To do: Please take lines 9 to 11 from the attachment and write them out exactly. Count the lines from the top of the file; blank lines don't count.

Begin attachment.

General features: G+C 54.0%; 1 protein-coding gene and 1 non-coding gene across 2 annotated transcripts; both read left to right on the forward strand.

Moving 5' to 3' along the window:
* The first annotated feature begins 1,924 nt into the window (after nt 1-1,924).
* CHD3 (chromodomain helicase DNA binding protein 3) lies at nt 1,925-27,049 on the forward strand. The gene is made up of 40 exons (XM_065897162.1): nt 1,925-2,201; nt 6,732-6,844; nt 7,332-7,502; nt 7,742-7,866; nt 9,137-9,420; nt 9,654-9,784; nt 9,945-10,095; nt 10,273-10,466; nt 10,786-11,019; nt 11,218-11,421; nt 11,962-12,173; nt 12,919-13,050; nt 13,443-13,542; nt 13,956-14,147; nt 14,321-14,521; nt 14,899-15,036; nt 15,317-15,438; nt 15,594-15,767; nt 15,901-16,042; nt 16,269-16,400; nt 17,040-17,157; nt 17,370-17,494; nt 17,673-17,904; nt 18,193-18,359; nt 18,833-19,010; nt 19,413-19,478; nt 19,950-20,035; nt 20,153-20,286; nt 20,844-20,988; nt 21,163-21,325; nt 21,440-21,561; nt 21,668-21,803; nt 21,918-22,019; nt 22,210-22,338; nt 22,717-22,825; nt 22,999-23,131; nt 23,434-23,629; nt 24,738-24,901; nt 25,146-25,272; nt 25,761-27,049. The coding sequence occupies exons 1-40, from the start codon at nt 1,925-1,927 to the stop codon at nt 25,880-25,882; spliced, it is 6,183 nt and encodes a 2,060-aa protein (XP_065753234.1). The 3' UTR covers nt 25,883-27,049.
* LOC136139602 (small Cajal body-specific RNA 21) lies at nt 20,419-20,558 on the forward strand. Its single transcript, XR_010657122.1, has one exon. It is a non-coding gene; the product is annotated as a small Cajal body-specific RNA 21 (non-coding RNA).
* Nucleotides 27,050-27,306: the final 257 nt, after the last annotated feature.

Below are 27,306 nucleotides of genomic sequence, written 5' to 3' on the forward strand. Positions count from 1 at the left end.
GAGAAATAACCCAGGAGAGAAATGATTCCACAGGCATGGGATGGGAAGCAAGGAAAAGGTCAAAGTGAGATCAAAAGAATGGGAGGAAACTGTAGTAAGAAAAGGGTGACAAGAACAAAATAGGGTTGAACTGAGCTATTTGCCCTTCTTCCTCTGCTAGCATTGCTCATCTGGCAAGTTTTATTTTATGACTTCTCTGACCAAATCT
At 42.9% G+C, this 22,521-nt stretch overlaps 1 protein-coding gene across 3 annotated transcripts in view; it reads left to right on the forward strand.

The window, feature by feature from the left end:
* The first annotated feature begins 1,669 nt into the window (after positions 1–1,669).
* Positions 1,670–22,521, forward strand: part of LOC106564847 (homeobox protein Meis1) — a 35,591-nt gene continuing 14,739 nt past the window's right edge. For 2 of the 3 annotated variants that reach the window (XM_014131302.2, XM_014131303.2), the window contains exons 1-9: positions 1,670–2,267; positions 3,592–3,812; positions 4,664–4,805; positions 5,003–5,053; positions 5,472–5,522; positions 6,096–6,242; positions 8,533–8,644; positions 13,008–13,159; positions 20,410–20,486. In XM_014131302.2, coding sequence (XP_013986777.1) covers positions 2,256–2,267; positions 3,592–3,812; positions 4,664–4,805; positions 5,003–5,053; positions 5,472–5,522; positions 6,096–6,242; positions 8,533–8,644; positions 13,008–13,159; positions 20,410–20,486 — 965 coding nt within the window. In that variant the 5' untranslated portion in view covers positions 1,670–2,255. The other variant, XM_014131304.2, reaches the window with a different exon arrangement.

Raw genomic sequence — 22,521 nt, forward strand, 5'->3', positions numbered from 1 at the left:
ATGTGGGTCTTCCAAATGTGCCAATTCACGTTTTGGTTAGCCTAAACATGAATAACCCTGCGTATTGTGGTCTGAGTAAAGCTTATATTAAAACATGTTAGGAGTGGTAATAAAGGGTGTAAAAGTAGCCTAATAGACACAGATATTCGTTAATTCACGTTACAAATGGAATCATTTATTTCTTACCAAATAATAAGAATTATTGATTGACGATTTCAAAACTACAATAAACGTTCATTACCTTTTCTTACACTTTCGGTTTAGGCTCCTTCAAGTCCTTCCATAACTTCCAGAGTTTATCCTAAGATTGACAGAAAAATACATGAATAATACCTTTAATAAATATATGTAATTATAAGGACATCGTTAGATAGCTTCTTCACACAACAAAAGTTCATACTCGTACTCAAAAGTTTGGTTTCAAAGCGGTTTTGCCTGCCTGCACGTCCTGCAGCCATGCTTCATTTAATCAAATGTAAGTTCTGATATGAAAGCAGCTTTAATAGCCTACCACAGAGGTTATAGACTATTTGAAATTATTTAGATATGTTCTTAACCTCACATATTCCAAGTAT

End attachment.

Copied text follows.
At 42.9% G+C, this 22,521-nt stretch overlaps 1 protein-coding gene across 3 annotated transcripts in view; it reads left to right on the forward strand.

The window, feature by feature from the left end:
* The first annotated feature begins 1,669 nt into the window (after positions 1–1,669).